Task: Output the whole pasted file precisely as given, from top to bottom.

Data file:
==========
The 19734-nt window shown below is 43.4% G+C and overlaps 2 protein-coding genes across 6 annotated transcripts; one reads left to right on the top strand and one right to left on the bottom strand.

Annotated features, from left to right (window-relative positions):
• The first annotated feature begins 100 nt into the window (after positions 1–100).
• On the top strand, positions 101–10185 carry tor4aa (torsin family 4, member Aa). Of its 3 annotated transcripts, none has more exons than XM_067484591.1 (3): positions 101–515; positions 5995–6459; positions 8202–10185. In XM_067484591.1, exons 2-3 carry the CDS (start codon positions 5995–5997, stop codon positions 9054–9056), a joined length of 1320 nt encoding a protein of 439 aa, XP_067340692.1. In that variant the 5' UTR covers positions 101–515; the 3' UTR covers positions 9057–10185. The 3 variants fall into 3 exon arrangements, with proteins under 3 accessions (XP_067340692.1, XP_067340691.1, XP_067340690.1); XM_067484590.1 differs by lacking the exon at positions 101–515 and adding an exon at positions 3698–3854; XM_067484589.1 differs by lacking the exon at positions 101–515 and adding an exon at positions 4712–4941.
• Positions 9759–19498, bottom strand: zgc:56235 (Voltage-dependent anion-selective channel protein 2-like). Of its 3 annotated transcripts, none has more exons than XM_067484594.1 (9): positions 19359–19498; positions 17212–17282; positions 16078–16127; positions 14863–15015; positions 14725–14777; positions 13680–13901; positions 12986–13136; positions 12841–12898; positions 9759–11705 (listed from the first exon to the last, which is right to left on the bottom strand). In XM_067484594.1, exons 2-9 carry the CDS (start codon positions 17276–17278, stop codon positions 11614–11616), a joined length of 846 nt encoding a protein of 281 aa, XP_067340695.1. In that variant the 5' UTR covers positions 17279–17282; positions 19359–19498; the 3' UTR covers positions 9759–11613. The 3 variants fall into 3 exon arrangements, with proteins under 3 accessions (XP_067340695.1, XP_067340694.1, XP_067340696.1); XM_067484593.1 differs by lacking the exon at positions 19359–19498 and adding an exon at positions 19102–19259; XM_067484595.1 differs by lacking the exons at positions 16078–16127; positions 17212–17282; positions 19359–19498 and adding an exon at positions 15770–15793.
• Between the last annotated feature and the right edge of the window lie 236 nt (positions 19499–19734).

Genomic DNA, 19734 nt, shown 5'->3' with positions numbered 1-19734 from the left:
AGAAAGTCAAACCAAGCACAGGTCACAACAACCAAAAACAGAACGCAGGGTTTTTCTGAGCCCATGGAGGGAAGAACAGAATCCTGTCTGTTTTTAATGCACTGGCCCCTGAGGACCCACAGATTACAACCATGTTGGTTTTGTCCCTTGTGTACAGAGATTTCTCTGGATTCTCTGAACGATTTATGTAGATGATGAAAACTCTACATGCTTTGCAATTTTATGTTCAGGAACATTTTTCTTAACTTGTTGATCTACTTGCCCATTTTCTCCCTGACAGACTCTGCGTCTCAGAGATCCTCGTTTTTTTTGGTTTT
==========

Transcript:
The 19734-nt window shown below is 43.4% G+C and overlaps 2 protein-coding genes across 6 annotated transcripts; one reads left to right on the top strand and one right to left on the bottom strand.

Annotated features, from left to right (window-relative positions):
• The first annotated feature begins 100 nt into the window (after positions 1–100).
• On the top strand, positions 101–10185 carry tor4aa (torsin family 4, member Aa). Of its 3 annotated transcripts, none has more exons than XM_067484591.1 (3): positions 101–515; positions 5995–6459; positions 8202–10185. In XM_067484591.1, exons 2-3 carry the CDS (start codon positions 5995–5997, stop codon positions 9054–9056), a joined length of 1320 nt encoding a protein of 439 aa, XP_067340692.1. In that variant the 5' UTR covers positions 101–515; the 3' UTR covers positions 9057–10185. The 3 variants fall into 3 exon arrangements, with proteins under 3 accessions (XP_067340692.1, XP_067340691.1, XP_067340690.1); XM_067484590.1 differs by lacking the exon at positions 101–515 and adding an exon at positions 3698–3854; XM_067484589.1 differs by lacking the exon at positions 101–515 and adding an exon at positions 4712–4941.
• Positions 9759–19498, bottom strand: zgc:56235 (Voltage-dependent anion-selective channel protein 2-like). Of its 3 annotated transcripts, none has more exons than XM_067484594.1 (9): positions 19359–19498; positions 17212–17282; positions 16078–16127; positions 14863–15015; positions 14725–14777; positions 13680–13901; positions 12986–13136; positions 12841–12898; positions 9759–11705 (listed from the first exon to the last, which is right to left on the bottom strand). In XM_067484594.1, exons 2-9 carry the CDS (start codon positions 17276–17278, stop codon positions 11614–11616), a joined length of 846 nt encoding a protein of 281 aa, XP_067340695.1. In that variant the 5' UTR covers positions 17279–17282; positions 19359–19498; the 3' UTR covers positions 9759–11613. The 3 variants fall into 3 exon arrangements, with proteins under 3 accessions (XP_067340695.1, XP_067340694.1, XP_067340696.1); XM_067484593.1 differs by lacking the exon at positions 19359–19498 and adding an exon at positions 19102–19259; XM_067484595.1 differs by lacking the exons at positions 16078–16127; positions 17212–17282; positions 19359–19498 and adding an exon at positions 15770–15793.
• Between the last annotated feature and the right edge of the window lie 236 nt (positions 19499–19734).

Genomic DNA, 19734 nt, shown 5'->3' with positions numbered 1-19734 from the left:
AGAAAGTCAAACCAAGCACAGGTCACAACAACCAAAAACAGAACGCAGGGTTTTTCTGAGCCCATGGAGGGAAGAACAGAATCCTGTCTGTTTTTAATGCACTGGCCCCTGAGGACCCACAGATTACAACCATGTTGGTTTTGTCCCTTGTGTACAGAGATTTCTCTGGATTCTCTGAACGATTTATGTAGATGATGAAAACTCTACATGCTTTGCAATTTTATGTTCAGGAACATTTTTCTTAACTTGTTGATCTACTTGCCCATTTTCTCCCTGACAGACTCTGCGTCTCAGAGATCCTCGTTTTTTTTGGTTTT